Well, with a high temperature of 54 degrees (and a low of 30!) expected in Orlando today, I needed a better, warmer place to visit today.
So... welcome to Maui!
...Where it's sunny, 80 degrees and we're going to experience one of America's oldest forms of themed entertainment - an authentic Hawaiian lu'au.
Last night, Laurie and I drove down from our hotel on Ka'anapali Beach to the Old Lahaina Lu'au, hailed by many critics as the best on the island. For $95.83 per person, the lu'au includes an all-you-can-eat buffet and open bar, plus a musical history of the Hawaiian islands, told through dance. Unlike many of the shows performed at area hotels, the Old Lahaina Lu'au is noted for its more authentic tone, treating hula and other Hawaiian dance not as gimmicks in a variety show, but as an art form, worthy of a dignified performance.
Upon arriving, greeters offer you a lei in welcome...
...as well as a Mai Tai (or a fruit punch for non-drinkers).
Dinner is served at sundown, but first, the roast pig needs to be unearthed from the "imu" firepit, where it has been cooking all day.
The Kalua Pua'a pork soon reappears, along with the other Hawaiian goodies I piled on my dinner plate.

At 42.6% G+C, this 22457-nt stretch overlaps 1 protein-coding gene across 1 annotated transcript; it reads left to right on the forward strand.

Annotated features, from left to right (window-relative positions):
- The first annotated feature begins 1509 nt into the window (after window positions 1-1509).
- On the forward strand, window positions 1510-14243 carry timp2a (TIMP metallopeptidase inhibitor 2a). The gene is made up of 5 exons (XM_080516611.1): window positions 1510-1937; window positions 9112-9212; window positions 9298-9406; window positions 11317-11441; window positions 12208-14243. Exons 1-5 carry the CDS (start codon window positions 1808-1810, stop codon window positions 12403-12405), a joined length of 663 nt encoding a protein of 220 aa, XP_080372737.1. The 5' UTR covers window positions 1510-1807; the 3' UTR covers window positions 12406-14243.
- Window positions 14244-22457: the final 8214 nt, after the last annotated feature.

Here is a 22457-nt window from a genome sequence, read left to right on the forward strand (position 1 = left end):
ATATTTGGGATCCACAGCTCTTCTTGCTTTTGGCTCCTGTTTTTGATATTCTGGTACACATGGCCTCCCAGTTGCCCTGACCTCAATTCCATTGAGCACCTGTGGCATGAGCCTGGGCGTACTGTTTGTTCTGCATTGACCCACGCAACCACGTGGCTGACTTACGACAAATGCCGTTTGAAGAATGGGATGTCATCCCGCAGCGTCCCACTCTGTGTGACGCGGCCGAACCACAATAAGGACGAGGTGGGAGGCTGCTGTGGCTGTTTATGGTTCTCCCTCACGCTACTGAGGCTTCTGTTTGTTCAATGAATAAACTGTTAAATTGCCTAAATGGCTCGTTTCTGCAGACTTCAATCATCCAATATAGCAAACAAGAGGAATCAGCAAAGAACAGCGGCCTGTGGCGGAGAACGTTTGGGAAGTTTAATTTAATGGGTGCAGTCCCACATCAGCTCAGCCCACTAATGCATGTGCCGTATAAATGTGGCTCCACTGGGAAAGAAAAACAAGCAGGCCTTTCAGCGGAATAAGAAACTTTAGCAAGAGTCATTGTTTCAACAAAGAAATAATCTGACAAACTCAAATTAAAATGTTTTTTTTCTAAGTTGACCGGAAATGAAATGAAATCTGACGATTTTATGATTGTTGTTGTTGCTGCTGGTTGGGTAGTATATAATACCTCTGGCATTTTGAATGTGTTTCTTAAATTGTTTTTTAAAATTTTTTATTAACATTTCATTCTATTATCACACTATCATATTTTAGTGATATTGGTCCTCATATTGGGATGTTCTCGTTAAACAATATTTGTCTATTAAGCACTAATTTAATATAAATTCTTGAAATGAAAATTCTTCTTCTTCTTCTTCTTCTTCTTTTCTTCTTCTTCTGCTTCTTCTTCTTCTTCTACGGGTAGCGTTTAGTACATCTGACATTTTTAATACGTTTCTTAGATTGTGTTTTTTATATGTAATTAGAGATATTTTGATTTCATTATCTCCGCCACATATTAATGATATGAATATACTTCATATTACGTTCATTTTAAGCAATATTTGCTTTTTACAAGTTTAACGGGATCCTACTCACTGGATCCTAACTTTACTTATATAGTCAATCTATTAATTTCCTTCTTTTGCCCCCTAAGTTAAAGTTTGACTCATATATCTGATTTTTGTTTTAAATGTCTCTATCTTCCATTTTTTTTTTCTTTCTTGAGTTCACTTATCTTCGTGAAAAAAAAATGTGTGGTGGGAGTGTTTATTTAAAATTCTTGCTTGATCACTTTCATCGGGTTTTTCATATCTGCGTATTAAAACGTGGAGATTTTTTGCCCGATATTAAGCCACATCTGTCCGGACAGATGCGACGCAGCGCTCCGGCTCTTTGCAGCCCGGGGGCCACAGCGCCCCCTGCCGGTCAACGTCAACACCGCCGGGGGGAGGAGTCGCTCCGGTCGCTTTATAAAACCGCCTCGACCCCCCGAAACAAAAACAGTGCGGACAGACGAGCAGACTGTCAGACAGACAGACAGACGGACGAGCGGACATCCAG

The pork is at the upper right, about 2 o'clock. Following clockwise around the plate, we've got Mahi Mahi, Taro Salad (taro and spinach in coconut sauce), stir fry vegetables, banana bread, octopus "poke" (marinated with Maui onions), ahi tuna "poke", Lomi Lomi Salmon (marinated with onions and tomatoes), a green salad, and at 12 o'clock on the plate, Pulehu Steak (grilled top sirloin). Just below the sirloin is Big Island sweet potatoes. Yep, they're purple, not the orange that mainlanders (okay, most of us) are used to.
Personally, I thought the octopus the best selection on my plate, with the ahi a close second. I guess I like "poke!"
But I liked the show even more. The show traces hula's roots to Tahiti, and its ancient drum dance.
Dancers, chants and music blend with live narration in telling the Hawaiian myth of Pele, the fire goddess.
After the missionaries arrive and hula is banned, the dance returns at the coronation of King David Kalakaua in 1882. Yes, the gentlemen don the grass skirts, too.
A rousing finale shows hula's modern vitality, as the inspiration for modern competition and celebration.
No fire dances, no silly jokes, no Don Ho impersonators. Just a dedication to a unique theme and a professional cast realizing that creative vision.
Sound like something a dedicated theme park fan could get into, right?
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